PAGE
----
It's been nearly a year since social networking giant Facebook (NASDAQ:FB) launched Watch, its new video platform that seeks to challenge YouTube, one of the most popular video-sharing sites in the world that is owned and operated by Alphabet (NASDAQ:GOOG) (NASDAQ:GOOGL) subsidiary Google. Watch is getting a handful of new features and tools that are intended to help creators make content that can also be interactive, in an effort to bolster engagement on the platform, the company announced just yesterday. There are even new monetization options, such as subscriptions.
That's not all the video news Facebook has lately.
Facebook subsidiary Instagram just announced its own new video platform that is designed for long-form video content: IGTV. The service, which presumably stands for Instagram TV, will feature vertical video that can be as long as an hour. IGTV will immediately begin playing upon opening the app, which will be a stand-alone app that is separate from the core Instagram app. (The jury is still out on why Facebook has not yet released a stand-alone Watch app, instead choosing to bury the service in the sidebar of the main Facebook app.) Creators will be able to make their own channels, and any user can become a creator, just like YouTube.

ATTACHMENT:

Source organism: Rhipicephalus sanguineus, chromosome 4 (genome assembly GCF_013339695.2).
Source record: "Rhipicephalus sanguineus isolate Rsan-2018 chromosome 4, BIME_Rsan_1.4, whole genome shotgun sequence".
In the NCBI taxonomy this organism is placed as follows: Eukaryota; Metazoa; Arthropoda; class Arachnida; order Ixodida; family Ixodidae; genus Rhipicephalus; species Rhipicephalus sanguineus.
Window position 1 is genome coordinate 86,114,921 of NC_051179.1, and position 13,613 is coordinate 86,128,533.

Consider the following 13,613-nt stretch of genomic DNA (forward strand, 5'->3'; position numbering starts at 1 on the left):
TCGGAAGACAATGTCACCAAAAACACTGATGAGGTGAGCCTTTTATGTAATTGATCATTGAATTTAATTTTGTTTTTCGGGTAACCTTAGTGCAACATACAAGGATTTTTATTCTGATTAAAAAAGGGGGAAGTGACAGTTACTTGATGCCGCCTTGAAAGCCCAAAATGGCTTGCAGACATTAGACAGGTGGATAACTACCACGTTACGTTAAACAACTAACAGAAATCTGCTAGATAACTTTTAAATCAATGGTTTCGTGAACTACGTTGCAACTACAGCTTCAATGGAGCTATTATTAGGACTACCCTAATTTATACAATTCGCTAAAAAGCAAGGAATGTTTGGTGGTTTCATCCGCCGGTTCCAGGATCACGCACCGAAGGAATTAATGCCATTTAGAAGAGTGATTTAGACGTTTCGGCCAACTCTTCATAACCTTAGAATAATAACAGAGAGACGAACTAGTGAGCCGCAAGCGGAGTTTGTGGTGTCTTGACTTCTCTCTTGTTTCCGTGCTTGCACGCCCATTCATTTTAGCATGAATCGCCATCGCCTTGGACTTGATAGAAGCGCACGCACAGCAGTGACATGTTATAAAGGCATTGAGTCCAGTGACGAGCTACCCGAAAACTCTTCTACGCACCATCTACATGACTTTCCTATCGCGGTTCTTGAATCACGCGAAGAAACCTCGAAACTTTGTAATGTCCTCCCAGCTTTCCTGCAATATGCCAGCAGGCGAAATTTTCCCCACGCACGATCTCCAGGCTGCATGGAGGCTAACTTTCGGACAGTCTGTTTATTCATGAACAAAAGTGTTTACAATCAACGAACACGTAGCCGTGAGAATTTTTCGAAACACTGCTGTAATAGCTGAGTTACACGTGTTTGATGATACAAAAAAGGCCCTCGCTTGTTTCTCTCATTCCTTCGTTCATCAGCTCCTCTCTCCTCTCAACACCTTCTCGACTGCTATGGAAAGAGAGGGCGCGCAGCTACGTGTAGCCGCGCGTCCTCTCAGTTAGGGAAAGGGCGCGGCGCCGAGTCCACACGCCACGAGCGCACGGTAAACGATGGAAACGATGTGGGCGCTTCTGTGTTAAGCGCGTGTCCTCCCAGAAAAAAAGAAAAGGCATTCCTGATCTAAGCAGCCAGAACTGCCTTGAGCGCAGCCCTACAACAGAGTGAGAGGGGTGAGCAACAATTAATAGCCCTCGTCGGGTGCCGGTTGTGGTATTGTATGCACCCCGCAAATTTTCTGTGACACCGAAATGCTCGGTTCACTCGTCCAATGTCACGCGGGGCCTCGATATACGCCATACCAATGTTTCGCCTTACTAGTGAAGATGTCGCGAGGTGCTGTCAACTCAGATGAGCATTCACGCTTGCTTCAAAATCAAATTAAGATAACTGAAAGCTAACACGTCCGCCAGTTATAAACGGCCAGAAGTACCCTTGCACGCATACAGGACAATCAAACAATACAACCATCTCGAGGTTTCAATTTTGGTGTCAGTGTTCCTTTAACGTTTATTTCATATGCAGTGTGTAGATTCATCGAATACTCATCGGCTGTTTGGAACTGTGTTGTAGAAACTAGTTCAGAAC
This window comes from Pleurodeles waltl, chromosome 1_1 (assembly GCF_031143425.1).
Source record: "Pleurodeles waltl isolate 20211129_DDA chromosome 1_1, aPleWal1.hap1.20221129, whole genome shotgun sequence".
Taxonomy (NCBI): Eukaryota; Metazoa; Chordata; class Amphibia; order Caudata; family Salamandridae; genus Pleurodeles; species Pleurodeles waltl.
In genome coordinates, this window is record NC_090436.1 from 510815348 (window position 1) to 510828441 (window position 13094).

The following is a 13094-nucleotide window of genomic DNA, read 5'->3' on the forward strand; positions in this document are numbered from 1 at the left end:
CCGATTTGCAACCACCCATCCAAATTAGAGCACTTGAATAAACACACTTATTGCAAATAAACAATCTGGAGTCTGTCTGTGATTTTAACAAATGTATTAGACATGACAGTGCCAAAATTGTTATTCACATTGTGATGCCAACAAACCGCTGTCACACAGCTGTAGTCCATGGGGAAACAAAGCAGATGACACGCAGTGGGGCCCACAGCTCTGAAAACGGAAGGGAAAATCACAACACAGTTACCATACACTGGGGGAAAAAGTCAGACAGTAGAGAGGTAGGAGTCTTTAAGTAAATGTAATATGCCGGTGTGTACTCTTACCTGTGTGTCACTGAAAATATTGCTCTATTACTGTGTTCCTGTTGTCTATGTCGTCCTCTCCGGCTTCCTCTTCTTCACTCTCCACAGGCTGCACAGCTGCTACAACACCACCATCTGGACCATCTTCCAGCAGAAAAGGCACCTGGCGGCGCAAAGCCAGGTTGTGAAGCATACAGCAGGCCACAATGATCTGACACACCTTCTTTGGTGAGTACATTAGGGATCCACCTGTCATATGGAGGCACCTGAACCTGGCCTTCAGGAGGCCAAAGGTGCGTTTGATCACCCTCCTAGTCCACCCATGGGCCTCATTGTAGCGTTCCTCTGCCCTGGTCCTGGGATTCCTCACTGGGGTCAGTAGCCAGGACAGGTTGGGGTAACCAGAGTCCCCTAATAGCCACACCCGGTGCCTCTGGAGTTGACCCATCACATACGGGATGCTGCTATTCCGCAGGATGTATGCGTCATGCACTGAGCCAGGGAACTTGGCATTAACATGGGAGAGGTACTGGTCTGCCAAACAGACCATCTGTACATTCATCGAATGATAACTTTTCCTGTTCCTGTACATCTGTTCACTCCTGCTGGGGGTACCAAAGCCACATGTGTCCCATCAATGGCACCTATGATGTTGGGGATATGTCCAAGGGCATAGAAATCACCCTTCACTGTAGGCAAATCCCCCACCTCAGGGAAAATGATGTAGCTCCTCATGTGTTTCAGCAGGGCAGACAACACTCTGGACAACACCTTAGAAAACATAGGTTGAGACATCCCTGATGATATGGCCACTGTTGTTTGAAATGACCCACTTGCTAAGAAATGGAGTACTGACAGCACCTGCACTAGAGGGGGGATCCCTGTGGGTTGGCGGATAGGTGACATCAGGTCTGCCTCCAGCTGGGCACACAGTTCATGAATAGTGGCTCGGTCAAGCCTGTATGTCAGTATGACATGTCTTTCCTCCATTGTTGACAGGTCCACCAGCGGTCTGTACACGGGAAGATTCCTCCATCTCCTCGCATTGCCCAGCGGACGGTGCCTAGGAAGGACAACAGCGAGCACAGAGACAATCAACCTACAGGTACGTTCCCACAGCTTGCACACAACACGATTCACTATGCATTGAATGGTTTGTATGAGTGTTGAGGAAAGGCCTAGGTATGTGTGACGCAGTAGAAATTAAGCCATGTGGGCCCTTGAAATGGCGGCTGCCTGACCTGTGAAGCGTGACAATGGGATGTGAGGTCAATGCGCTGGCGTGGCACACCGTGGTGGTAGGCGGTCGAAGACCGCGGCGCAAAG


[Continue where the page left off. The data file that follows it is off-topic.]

In addition to competing with YouTube, there are some shots at Snap (NYSE:SNAP) here, too. Snapchat is largely credited with normalizing the idea of vertical videos, which is typically how people use smartphones and other mobile devices, and using vertical videos is just the latest idea that Instagram is borrowing from Snap. Snap has also made some progress with shows, although they're still fairly short, usually just a few minutes each. Snapchat is reportedly about to add documentary series to its Discover page.
In terms of monetization, that will come later. Instagram CEO Kevin Systrom said that IGTV will not have any ads at first, but that the platform was "obviously a very reasonable place" for ads eventually. Systrom also noted that it is not funding any type of content creation, another contrast to Facebook Watch's approach, which has been to help fund a small handful of original shows in an effort to "inspire creators and seed the ecosystem."
Move fast and monetize things
Facebook appears to be accelerating its monetization efforts across its vast portfolio of services. From rolling out autoplay video ads in Messenger to introducing ads in Marketplace, the company is starting to ramp up its efforts to generate revenue from other ad distribution channels. Earlier this month, reports surfaced of Facebook executives pressuring WhatsApp to "move faster" with monetization.
So yeah, investors should stop worrying about Facebook reaching a limit for ad load in the News Feed. There are plenty of other places to put ads.
Suzanne Frey, an executive at Alphabet, is a member of The Motley Fool's board of directors. Evan Niu, CFA owns shares of Facebook. The Motley Fool owns shares of and recommends Alphabet (A shares), Alphabet (C shares), and Facebook. The Motley Fool has a disclosure policy.